Humans as a species seem to be extremely interested in the movements of other species.
We are captivated by stories of the swallows returning to San Juan Capistrano, or how the fragile monarch butterfly somehow seems to make it all the way to Mexico to reproduce.
The nightly peregrinations of a bat colony in Texas draw thousands of tourists, as do pods of whales making their way to their breeding grounds.
Even human-induced movements draw attention. Scores of people keenly follow horse racing and greyhound racing. Bovine motion is also highly scrutinized.
From the famous bulls in Pamplona to the humblest family milk cow, the rodeo bulls to the market steers, folks tend to keep a close eye on cattle.
Even family pets occupy a special online video niche, garnering thousands of views for simply mewing or sleeping in front of a camera.
As you’re used to by now, out at our place, we do things a little differently. For us, the highlight of the season isn’t a new bale in the horse pen or the latest road kill. It’s a complex, carefully orchestrated maneuver that I like to call the Moving Of The Chickens.
It all begins in the house. Taking into account the ambient temperature at the beginning, coupling that with the availability (or lack thereof) of outlets to run the heat lamps, chicks might get their start in either the mud room or the screen porch.
In either place, they spend their days being hovered over by me or the kids, eating and drinking in a temperature controlled environment, their only goal growing healthy and strong.
If they started in the mud room, they can “graduate” to the larger container in the screen porch to “harden off” as soon as they need more space and can live without the heat lamp.
The kids usually take over chores at this point without me breathing over their shoulders. The plan is to eventually move them to the main coop annex, then to the main coop.
Of course, this sounds pretty easy until I already have a batch in the annex, one in the screen porch, and the mud room gets hot enough to fry eggs, thereby rendering it unusable for the third wave of peepers. At this point, the grand Moving Of The Chickens must commence.
First, the teenagers in the annex must be moved to the main coop. This must occur at night, accompanied by the kids, one of whom seems to be bent on letting the chickens that two of you trying to catch out of the door. One by one, the newly minted “grownups” must be carried around the weedy patch to the main coop door, accompanied by a persistent tickly feeling and the nagging suspicion that I’ve become a veritable tick habitat.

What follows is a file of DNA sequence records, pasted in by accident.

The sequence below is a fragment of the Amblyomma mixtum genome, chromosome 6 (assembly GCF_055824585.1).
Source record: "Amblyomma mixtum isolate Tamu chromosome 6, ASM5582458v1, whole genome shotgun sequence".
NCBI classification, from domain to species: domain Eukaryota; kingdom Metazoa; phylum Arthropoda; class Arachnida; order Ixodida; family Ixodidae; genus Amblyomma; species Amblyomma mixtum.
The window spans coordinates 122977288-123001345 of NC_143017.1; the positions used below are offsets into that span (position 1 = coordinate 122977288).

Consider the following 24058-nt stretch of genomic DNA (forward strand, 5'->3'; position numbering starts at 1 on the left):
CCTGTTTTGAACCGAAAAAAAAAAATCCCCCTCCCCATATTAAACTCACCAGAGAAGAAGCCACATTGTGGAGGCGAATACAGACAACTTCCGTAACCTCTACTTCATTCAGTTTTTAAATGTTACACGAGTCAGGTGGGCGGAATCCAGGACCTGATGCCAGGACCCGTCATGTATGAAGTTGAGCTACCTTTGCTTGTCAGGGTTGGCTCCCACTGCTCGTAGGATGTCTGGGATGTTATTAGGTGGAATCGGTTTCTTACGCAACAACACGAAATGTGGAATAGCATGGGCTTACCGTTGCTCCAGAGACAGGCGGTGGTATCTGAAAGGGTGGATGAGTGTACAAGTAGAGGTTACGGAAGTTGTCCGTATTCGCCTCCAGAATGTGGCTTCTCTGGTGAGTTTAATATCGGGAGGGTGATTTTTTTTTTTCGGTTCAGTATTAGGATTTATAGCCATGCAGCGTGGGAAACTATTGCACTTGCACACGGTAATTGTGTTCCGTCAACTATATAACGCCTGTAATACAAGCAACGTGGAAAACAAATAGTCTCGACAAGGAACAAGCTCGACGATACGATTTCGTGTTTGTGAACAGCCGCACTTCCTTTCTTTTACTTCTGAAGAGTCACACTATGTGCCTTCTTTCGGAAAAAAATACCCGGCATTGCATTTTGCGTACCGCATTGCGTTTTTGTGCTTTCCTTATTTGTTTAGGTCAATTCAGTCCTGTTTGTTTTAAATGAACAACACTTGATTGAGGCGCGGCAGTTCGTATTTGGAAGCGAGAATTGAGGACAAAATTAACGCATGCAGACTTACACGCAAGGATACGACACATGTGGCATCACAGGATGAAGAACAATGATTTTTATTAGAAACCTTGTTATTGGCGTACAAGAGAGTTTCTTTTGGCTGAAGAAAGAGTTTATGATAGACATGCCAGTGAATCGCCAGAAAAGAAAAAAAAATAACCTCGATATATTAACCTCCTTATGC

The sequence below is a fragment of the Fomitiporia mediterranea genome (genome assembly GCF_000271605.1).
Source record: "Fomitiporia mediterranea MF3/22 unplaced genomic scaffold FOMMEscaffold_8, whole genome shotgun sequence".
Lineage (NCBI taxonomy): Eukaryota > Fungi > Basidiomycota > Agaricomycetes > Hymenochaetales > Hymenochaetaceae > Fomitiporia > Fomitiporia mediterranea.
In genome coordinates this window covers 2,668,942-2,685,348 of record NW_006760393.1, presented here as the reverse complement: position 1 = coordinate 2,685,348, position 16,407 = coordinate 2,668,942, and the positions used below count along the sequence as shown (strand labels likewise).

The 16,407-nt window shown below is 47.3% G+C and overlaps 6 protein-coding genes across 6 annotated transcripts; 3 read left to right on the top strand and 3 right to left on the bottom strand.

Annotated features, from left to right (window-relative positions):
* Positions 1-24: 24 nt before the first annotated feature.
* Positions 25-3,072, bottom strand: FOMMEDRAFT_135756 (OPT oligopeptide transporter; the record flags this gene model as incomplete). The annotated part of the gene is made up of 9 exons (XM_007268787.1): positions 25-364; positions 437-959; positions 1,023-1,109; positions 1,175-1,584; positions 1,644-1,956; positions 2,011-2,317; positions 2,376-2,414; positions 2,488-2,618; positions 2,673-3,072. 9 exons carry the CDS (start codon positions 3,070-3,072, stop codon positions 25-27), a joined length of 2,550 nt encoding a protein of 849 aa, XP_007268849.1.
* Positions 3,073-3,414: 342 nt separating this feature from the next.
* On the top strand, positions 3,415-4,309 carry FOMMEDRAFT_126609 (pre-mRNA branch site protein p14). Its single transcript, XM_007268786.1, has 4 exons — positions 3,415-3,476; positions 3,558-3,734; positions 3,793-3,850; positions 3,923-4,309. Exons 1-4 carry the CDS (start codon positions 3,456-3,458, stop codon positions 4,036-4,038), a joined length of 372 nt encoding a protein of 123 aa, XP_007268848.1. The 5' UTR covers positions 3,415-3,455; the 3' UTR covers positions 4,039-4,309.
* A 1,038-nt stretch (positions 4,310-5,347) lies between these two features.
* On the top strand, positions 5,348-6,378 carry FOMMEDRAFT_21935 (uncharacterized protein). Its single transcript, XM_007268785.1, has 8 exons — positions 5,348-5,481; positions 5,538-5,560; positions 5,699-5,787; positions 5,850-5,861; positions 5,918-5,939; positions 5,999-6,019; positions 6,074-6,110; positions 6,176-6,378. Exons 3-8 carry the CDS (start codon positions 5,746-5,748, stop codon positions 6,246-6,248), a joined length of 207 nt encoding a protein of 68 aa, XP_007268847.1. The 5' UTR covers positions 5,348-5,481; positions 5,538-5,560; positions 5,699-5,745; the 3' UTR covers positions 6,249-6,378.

Often, the maneuver must be suspended at this point due to real or imagined bug interference. LED headlamps are really wonderful until all of the winged insects in a tri-county radius begin to swarm around your head. At this point, the application of any additional insect repellent is likely to make me, the kids, or the chickens keel over.
The children are also displaying a considerably higher level of activity and agitation than they have all week while slapping at bugs. I’m sure I just swallowed one. By the feel of it, it was a June bug.
The next night brings Phase 2: moving those not-so-little ones from the screen porch to the annex. There are 15 of them. This is going to require more personnel. It’s now a family affair.
The kids begin by refusing to catch the birds, citing the fact that they’re “really flapative.” Intrepid hubby delves into the box again and again, retrieving chicks and handing them out. I’ve got three, and the kids are about to drop their single birds.
We parade out toward the annex. The kids are pep-talking the peepers, telling them how different life will be as “teenagers.” (I find it particularly humorous that my pre-teens know so much about avian teenagerhood.) Back and forth we trek, clutching soft, feathery bodies to our chests. Finally, all 15 are present and accounted for in one place, and we all head back up to the house, covered in bird dust, Off, and bug bites. The Moving Of The Chickens has been successful.
Our event may not be as glamorous or high-paying as some, and is certainly more grimy than your average cat video. Still, it gives us an opportunity for hands-on teaching, learning, and maybe even a little bit of bonding. “Get some chickens,” they said. “It’ll be fun,” they said. And they were right!
Shana Thornhill lives on farm near Marion. She can be reached at email@example.com.